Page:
Cool Motor Kits for Future Engineers

October 30, 2009

4 Min Read
Cool Motor Kits for Future Engineers

Greetings fellow gadgeteers! In this blog post, I will take a look at some electronics projects for kids. Like many of you, I have kids that are at that impressionable age where they can hopefully be steered towards an honorable life spent in a field such engineering, science, or plumbing, and away from such disreputable activities as ticket scalping or lawyering. To that end I present some projects that are kid friendly and which hopefully can stir an interest in electronics as a hobby or career.

The first electronic motor kit I built was a conventional permanent magnet DC motor with brass brushes and commutator. I had to wind the coils by hand (and rewind! I learned that polarity matters!). Then the brushes had to be carefully bent to properly touch the commutator. It was some frustration to get going, but once it worked I spent many hours spinning things with it, and experimenting with the phasing of the commutator to see how fast it would go. As it turns out there are much simpler ways to build motors that don’t involve brushes or paying close attention to which direction the windings are put on.

Homopolar motor


The simplest electronic motor that I’ve been able to find on the internet is called the homopolar motor, so named because the polarity of the current never changes. It runs off DC current and does not use brushes or otherwise change or interrupt the current. This motor is simplicity itself, and you can find the build directions at the Evil Mad Scientist website.

The full explanation is available with the build instructions, but in brief this motor uses the magnet as the rotor, and the conductor as the stator. The magnet itself is part of the circuit, and motion is produced by the cross product of the current flowing through the magnet and the magnet’s own magnetic field. I haven’t built a working version of this yet since I don’t have a round magnet at hand, and the oblong ones I’ve scavenged from dead hard drives don’t seem to work (Even when coupled with a round steel washer it only twitches, it doesn’t rotate). Despite this setback I am rating this project “easy” and (based on other motor experiments I’ve done with my kids) with a high “cool factor”. I’ll search out a round magnet and report back via the comment section below.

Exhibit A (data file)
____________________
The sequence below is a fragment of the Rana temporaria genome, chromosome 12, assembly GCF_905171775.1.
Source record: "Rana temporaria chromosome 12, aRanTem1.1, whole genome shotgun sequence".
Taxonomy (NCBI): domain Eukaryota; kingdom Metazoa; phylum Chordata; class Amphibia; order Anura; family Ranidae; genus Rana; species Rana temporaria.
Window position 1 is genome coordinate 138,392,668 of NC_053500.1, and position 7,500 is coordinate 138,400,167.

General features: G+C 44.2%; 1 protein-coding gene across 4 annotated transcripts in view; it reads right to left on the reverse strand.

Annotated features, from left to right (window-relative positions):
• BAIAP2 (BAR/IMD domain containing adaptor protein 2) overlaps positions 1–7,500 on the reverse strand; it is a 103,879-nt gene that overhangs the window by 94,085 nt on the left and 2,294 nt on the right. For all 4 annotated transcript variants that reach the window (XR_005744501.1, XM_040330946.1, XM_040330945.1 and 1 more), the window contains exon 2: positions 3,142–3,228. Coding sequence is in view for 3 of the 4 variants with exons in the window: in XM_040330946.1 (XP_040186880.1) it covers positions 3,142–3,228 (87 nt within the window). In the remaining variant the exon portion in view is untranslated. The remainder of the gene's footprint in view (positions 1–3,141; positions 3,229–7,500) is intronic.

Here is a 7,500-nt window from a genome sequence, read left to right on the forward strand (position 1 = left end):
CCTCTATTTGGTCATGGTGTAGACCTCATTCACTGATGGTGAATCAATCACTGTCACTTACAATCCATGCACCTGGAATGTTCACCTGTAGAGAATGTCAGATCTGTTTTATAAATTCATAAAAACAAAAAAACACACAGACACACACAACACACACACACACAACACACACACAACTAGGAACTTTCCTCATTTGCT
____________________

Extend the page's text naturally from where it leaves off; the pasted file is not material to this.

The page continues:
A simple DC motor

I ran into this design over at, billed as a simple electric motor. This one actually worked when I built it, and my four sons were also able to each build one. The instructable says to coat the wire with nail polish, but I wasn’t able to get that to work. My wife obviously does not buy motor rated nail polish. We found that the nail polish wasn’t necessary, it was enough to simply scrape all the enamel from one end of the coil, and only the enamel from one side of the wire on the other end of the coil. In this motor the field formed by the coil is opposite in polarity to the field of the magnet, which causes the coil to flip over. In this orientation the coil would be attracted to the magnet, except that the circuit is broken by the presence of the enamel on the wire. The motor relies on angular momentum to keep the coil spinning through this dead phase until it is again energized and repelled by the magnet. This project is also rated “easy” and “fun for kids”.
My oldest son recently attended a Boy Scout “merit badge workshop” where he coincidently built another version of this same motor.

Brushless DC motor


This is another DC motor that cleverly replaces the brushes with a reed switch. The circuit is the same as the simple DC motor above in that the current is only applied to the coil when the coil and magnet are opposite polarity, but in this motor the coil is the stator and the magnets are the rotor. Kits are available, and there is also a slightly more complicated hall effect motor also.

Build some of these motors and see what your kids (or your co-workers) think of them and let me know! Post your comments below.

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